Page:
Analyzing Australia's aid trajectory

The Australian flag. Photo by: Giacomo / CC BY-NC

Interact with Australia’s new aid budget and how it aims to support the SDGs through our new Tableau interactive.

CANBERRA — Australia’s aid budget of 4.2 billion Australian dollars ($3.12 billion), released on May 8 in Canberra, received a thumbs down from the development sector.

The flat-lining figures of Australia's official development assistance were released at the same time New Zealand announced its 714.2 million New Zealand dollar ($498.1 million) boost to ODA over the next four years, with a focus on the Pacific, climate change, and humanitarian assistance. By comparison, Australia’s aid budget only raised by NZ$205 million — a mere 28 percent of New Zealand’s increase.

Following the release of the Australian budget, Micah Australia hosted a banquet outside Australia’s Parliament House to call on better support for foreign aid. Opposition leader Bill Shorten was in attendance to advocate for a better Australian aid program. And at the annual Aid Budget Breakfast on May 9, hosted by the Development Policy Centre, the center’s director Stephen Howe called it a “predictable” aid budget, which sees Australia going against a global trend of spending on aid reaching record highs.

“The budget should have been seen as an opportunity to invest in disability services. People with disability need clarity.”

— Jane Edge, CEO of CBM Australia 

But through the release of a larger aid budget summary, the Department of Foreign Affairs and Trade is pushing for greater communication on how Australia is directing its ODA. For the second year running, the budget summary included information linking development priorities to the Sustainable Development Goals.

In our new interactive, Devex looks at how Australia’s working toward achieving the SDG — and where policy focus lies.

Australia’s priority goals

Goal 8: Decent work and economic growth

Goal eight has been the focal goal for Australia’s aid program in the past two budget reports. In 2018-19, AU$1.6 billion will be directed toward supporting this goal — 38 percent of the total aid budget.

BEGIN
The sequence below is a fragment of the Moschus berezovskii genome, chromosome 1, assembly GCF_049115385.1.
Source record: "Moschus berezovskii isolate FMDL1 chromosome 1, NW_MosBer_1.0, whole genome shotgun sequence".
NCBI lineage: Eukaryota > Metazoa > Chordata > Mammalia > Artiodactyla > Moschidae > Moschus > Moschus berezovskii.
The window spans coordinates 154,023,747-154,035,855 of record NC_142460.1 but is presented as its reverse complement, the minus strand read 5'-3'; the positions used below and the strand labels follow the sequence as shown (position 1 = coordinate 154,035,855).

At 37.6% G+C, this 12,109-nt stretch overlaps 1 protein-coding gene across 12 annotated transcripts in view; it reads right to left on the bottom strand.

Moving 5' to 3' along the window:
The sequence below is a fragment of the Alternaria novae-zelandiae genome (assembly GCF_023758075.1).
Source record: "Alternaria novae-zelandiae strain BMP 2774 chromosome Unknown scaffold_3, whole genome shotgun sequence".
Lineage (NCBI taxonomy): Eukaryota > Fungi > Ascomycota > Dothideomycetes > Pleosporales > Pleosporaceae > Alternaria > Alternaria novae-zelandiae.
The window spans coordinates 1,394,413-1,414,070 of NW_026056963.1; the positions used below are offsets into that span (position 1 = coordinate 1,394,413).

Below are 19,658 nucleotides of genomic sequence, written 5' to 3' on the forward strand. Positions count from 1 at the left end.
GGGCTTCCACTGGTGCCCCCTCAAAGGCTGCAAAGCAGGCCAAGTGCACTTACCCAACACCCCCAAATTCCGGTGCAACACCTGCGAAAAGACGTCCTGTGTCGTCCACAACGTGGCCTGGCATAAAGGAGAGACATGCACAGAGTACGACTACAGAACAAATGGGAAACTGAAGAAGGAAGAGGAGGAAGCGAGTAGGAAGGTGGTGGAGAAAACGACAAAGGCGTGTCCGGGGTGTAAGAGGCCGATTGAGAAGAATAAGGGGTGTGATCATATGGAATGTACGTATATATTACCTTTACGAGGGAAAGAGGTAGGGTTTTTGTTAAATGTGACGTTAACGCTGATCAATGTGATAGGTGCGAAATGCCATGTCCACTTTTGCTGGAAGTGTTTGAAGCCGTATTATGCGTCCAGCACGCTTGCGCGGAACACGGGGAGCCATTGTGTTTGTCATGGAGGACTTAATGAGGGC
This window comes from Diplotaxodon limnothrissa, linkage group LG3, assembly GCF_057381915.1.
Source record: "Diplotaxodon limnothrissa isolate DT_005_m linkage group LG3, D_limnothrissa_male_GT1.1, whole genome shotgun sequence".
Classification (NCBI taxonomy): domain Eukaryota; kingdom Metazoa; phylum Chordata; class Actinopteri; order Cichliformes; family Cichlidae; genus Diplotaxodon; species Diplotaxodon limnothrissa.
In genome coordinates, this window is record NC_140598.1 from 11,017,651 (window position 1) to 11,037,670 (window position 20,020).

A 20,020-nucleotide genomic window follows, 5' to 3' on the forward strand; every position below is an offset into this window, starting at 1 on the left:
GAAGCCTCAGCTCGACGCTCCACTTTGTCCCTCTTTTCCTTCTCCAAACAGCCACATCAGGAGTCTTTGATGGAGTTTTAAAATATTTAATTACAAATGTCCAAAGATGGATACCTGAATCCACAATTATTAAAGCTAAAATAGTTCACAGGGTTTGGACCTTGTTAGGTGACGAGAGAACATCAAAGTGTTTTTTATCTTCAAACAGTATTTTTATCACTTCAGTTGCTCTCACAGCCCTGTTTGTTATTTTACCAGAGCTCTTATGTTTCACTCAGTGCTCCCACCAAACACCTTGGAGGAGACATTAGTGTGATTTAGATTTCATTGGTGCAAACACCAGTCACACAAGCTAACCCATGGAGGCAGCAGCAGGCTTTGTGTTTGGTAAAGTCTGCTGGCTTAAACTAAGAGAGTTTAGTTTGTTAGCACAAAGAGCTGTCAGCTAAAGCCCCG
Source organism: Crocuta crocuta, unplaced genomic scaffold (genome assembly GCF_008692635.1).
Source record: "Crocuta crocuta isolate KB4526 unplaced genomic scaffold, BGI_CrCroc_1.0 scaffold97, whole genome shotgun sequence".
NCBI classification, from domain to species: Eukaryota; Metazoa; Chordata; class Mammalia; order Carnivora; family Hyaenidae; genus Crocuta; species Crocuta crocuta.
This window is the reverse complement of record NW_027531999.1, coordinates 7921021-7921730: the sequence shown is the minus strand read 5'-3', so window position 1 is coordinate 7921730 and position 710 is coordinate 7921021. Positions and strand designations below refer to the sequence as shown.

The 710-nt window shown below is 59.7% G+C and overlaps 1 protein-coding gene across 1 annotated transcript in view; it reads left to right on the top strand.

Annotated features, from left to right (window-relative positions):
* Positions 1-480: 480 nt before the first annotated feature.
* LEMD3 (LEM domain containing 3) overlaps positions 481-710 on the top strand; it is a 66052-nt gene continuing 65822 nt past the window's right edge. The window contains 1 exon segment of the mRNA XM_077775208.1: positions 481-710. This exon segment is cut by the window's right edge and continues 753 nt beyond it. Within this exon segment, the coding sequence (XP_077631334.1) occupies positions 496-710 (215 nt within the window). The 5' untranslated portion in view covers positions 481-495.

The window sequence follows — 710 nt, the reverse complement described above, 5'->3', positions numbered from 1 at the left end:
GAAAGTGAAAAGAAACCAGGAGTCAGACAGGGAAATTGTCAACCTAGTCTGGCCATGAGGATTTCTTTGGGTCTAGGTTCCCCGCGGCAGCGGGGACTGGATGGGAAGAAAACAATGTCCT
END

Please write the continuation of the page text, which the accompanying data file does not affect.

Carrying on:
For the 2018-19 financial year, three of Australia’s areas of investment will be contributing: effective governance; gender equality; and infrastructure, trade facilitation, and competitiveness.

Effective governance contributes the majority of Australia’s ODA support. Regionally, funds are being directed to the Pacific, followed by Southeast and East Asia, with the latter receiving a 35 percent boost to support in this space since the previous budget.

Goal 17: Partnerships for the goals

Effective governance and infrastructure, trade facilitation, and competitiveness are investment priorities for goal 17 to support partnerships for the SDGs.

Thanks to an AU$215 million boost supporting infrastructure, trade facilitation, and competitiveness, this sector sees a 15 percent rise in the budget. Regionally, the Pacific dominates funding with 42 percent of funding contributing to the SDG partnerships, while Southeast and East Asia have seen a 35 percent rise in funding for this goal since the 2017-18 budget.

Goal 11: Sustainable cities and communities

A boost of AU$288 million to this sector is seeing sustainable cities and communities as the third most important goal for Australia’s ODA.

Infrastructure, trade facilitation, and competitiveness are considered areas of spending leading to this goal — as well as the AU$691 million supporting programs to build resilience.

Again, the Pacific is the regional focus, but Southeast and East Asia are also receiving assistance exceeding AU$300 million, thanks to strong funding boosts. But support in South and West Asia both declined, despite growth in the region.

Goal 2: Zero hunger

Investment priorities supporting the achievement of goal two — the elimination of hunger — exceeded AU$1 billion in funding in 2018-19, with a 28 percent boost to investments. Infrastructure, trade facilitation, and competitiveness again are key investments for this goal, along with agriculture, fisheries, and water.

But here, the Pacific doesn’t dominate funding — it is second to Southeast and East Asia. And despite the famine recently seen in Africa, funding toward investments in Africa and the Middle East dropped 53 percent from the past budget.

Goal 1: No poverty

AU$1.1 billion supporting the elimination of global poverty comes from programs to support resilience, agriculture, fisheries, and water — as well as gender equality.

The goal has seen increased support in the Pacific; Southeast and East Asia; South and West Asia; Africa; and the Middle East. But global initiatives received an AU$28 million drop year-on-year.

Low priorities for Australian aid